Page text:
Generally speaking, an anti-SLAPP motion is to be filed within 60 days after service of plaintiff’s complaint. See C.C.P. § 425.16 (g). In Newport Harbor Ventures, LLC v. Morris Cerullo World Evangelism, 6 Cal. App. 5th 1207, the court of appeal approved the filing of an anti-SLAPP motion against two causes of action newly alleged in a third amended complaint, but disallowed as untimely the anti-SLAPP motion as to two other causes of action that had appeared in earlier versions of the complaint but which were not previously challenged with an anti-SLAPP motion. The appellate court held: “Under section 425.16(f), an anti-SLAPP motion is untimely if not filed within 60 days of service of the first complaint that pleads a cause of action coming within anti-SLAPP protection unless the trial court, in its discretion and upon terms it deems proper, permits the motion to be filed at a later time.” Id. at 1211-1212.

USING ANTI-SLAPP MOTIONS IN FEDERAL COURT

Finally, while there is currently a circuit split concerning the viability of anti-SLAPP motions in federal court [compare Abbas v. Foreign Policy Group, LLC, 783 F.3d 1328 (D.C. Cir. 2015) (D.C.’s anti-SLAPP statute not available in federal court) with Makaeff v. Trump University, LLC, 736 F.3d 1180 (9th Cir. 2013) (refusing to reconsider, en banc, the circuit’s anti-SLAPP precedents since 2003 despite a plea by Judge Alex Kozinski)], anti-SLAPP motions remain viable in the Ninth Circuit when the federal court is sitting in diversity or hearing pendent state law claims. See, e.g., Sarver, 813 F.3d at 897, fn. 1; Manzari, 830 F.3d at 886.

In Sarver, the Ninth Circuit also made clear that the “timing controls” [the 30-day and 60-day rules that California’s anti-SLAPP statute provide for the filing and the scheduling of the hearing for an anti-SLAPP motion] imposed by Section 425.16 subdivision (f) of the anti-SLAPP statute “directly collide[s] with the more permissive timeline Rule 56 provides for the filing of a motion for summary judgment.” 813 F.3d at 900-901.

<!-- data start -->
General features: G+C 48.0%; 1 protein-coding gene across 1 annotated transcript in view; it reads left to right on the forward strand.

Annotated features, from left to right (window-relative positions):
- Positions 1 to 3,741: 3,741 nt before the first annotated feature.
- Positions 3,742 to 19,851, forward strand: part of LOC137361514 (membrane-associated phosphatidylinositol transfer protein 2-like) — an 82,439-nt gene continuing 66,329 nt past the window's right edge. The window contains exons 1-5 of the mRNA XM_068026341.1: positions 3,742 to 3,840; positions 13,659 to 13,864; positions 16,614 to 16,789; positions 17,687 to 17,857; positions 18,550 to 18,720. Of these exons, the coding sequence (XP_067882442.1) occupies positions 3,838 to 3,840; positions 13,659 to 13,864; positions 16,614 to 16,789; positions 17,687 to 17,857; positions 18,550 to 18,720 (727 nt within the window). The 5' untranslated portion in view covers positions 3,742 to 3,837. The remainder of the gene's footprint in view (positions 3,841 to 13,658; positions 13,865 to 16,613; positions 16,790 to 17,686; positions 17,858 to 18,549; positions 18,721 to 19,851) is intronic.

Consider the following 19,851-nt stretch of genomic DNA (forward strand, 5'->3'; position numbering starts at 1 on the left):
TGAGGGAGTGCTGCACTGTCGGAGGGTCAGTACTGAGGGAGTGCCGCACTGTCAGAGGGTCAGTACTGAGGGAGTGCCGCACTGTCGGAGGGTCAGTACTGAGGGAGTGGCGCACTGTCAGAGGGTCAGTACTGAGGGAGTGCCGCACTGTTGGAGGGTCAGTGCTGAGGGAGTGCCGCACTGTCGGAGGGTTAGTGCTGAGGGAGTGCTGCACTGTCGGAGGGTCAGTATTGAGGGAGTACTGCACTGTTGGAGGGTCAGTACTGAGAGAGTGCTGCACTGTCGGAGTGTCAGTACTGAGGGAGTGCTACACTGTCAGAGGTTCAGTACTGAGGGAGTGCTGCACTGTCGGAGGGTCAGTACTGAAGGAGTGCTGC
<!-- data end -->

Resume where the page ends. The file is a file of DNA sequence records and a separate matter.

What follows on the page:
But in Traveler’s Casualty Insurance Co. of America v. Hirsh, 831 F.3d 1179, 1186 (9th Cir. 2016), Judge Alex Kozinski passionately reasserted his objections in Makaeff to hearing anti-SLAPP motions in federal court: “We were wrong in Newsham and Batzel, and wrong not to take Makaeff en banc to reverse them. But it’s not too late to correct these mistakes. Cases like this one have no place on our docket, and we should follow the D.C. Circuit in extirpating them. Our ink and sweat are better spent elsewhere.”

Notwithstanding Judge Kozinski’s continuing objection, for now, in the Ninth Circuit, the denial of an anti-SLAPP motion remains appealable under the collateral order doctrine. “[I]t does not follow, however, that the grant of a motion to strike is as well. The denial of an anti-SLAPP motion to strike is not fully reviewable on appeal after final judgment because the statute provides an important right, ‘immunity from suit’ that would be ‘effectively lost if a case is erroneously permitted to go to trial.’ [citation omitted] No such loss of rights occurs when the review of a grant of an anti-SLAPP motion to strike is delayed until the appeal of final judgment.” Hyan v. Hummer, 825 F.3d 1043, 1047 (9th Cir. 2016).

Thomas R. Burke is a partner in Davis Wright Tremaine LLP’s San Francisco office and is the author of Anti-SLAPP Litigation (The Rutter Group, 2013-2017).